Rave drug sparks hope for treating Parkinson’sJune 15th, 2012 - 12:20 pm ICT by IANS
Sydney, June 15 (IANS) Rave culture’s illicit drug ‘ecstasy’ can help develop drugs that curb involuntary movements in Parkinson’s disease, says a study.
A team led by a medicinal chemist at The University of Western Australia (UWA) studied the possibility. Matthew Piggott, associate professor, said Parkinson’s patients have a great deal of difficulty moving without medication.
The drug, levodopa, restores their movement but, over time, side-effects often develop. These include a reduction in therapeutic duration and jerky, involuntary movements known as dyskinesia.
“Dyskinesia is often confused as a symptom of Parkinson’s disease, when in fact it is a side-effect of the treatment,” Piggott was quoted as saying in the Journal of the Federation of American Societies for Experimental Biology.
“For some time now we’ve known that the drug most commonly sold as ‘ecstasy’, methylenedioxymethamphetamine (MDMA), ameliorates the side-effects of levodopa therapy. But MDMA has no therapeutic potential because it makes users ‘high’,” said Piggot, according to a university statement.
“Although controversial, there is also evidence that MDMA may be neurotoxic, or at least responsible for long-term, deleterious changes in brain chemistry,” Piggot said.
The team of UWA scientists, collaborating with Parkinson’s disease experts in Toronto, has now demonstrated that it is possible to de-link the beneficial effects of MDMA from its undesirable attributes. The feat was achieved through the creation of MDMA analogues - new compounds with a similar chemical structure to MDMA.
“The best compound, which we call UWA-101, is even more effective than MDMA at enhancing the quality of levodopa therapy,” said Piggot.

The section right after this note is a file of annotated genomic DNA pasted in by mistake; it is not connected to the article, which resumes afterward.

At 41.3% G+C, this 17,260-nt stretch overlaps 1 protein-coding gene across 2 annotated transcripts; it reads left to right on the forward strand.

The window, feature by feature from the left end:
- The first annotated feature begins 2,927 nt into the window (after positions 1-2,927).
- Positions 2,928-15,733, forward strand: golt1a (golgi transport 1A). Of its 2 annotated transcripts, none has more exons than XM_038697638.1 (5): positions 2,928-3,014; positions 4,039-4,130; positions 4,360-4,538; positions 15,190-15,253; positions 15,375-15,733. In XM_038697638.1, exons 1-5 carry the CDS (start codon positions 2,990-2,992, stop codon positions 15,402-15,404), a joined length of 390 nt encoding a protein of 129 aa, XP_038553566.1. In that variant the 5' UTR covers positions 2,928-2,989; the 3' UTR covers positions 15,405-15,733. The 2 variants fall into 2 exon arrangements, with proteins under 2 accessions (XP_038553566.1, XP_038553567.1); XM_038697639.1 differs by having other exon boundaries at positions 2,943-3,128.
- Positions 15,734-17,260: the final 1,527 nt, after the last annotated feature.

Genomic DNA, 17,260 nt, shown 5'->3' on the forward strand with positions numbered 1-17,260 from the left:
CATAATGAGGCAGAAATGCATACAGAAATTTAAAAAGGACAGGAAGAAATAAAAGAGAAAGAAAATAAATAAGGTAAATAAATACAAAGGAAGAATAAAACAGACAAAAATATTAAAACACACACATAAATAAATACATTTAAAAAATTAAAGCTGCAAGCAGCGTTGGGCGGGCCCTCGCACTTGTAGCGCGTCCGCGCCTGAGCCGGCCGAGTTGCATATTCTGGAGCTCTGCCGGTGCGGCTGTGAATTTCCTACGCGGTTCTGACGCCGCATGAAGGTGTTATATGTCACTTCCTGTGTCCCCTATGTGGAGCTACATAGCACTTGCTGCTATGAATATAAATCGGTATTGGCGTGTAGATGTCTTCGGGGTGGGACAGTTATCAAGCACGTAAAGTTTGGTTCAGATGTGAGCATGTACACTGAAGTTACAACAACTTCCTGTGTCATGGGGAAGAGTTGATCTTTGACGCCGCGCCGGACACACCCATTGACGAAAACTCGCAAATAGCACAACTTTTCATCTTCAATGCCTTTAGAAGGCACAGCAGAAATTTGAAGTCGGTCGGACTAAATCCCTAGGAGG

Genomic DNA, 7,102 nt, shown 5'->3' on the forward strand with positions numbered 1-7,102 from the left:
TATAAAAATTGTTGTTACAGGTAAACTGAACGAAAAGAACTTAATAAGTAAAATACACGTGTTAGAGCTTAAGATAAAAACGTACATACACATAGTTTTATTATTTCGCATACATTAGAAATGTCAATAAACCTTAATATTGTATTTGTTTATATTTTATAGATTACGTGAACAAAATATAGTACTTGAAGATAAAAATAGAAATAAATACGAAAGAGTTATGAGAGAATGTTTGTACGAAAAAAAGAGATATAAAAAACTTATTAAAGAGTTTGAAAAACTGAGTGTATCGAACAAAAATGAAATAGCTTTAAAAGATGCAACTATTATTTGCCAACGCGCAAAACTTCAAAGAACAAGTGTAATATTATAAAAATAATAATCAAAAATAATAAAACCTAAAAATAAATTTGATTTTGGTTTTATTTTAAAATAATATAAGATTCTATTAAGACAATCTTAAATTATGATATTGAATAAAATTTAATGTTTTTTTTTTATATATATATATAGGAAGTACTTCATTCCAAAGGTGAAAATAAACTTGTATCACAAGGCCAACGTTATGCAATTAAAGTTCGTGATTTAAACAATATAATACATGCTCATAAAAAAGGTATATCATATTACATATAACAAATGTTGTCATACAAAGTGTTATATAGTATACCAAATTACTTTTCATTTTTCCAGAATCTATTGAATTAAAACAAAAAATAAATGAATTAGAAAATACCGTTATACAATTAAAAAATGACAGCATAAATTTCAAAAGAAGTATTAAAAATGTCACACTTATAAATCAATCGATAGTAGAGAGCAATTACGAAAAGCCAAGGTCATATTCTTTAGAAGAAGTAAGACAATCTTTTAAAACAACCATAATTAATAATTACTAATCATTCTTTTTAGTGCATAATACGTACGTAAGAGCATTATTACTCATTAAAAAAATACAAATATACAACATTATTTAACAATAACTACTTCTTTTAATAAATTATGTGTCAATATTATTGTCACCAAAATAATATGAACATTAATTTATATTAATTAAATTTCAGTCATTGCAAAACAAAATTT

If translated to a medicine, this would mean that Parkinson’s patients could take their medication less frequently and get a better quality result from it,” Piggot added.
- Altered 'ecstasy' could kill some blood cancers - Oct 06, 2011
- New brain imaging technique shows effects of Parkinson's drug - Dec 01, 2010
- Scientists produce compound that may treat Parkinson's disease - Feb 12, 2011
- New discovery shows promise against Parkinson's, Alzheimer's - Dec 08, 2010
- Recreational Ecstasy use linked to loss of brain efficiency - May 04, 2011
- Scientists using gene therapy to treat Parkinson's disease - Oct 15, 2009
- Club drug ecstasy good for autism, post-traumatic stress patients - Jan 02, 2011
- Gut bug may cause development of Parkinson's - May 23, 2011
- This substance tricks brain to ease Parkinson's - Apr 21, 2011
- Ecstasy users unlikely to suffer worse health problems: Study - Oct 26, 2010
- Indian scientists find safe drug against kala azar - Sep 10, 2012
- Ecstasy could help ease trauma long term - Apr 17, 2010
- French Man Claims GlaxoSmithKline Drug Made Him Gay Sex Addict - Feb 01, 2011
- Repeated use of ecstasy may lead to sleep apnea - Dec 03, 2009
- Some HIV drugs cause premature ageing - Jun 27, 2011
Tags: american societies, analogues, associate professor, beneficial effects, brain chemistry, chemical structure, compounds, disease experts, drug ecstasy, drug levodopa, effects of mdma, federation of american societies for experimental biolo, illicit drug, involuntary movements, levodopa, matthew piggott, medicinal chemist, quality result, university of western australia, uwa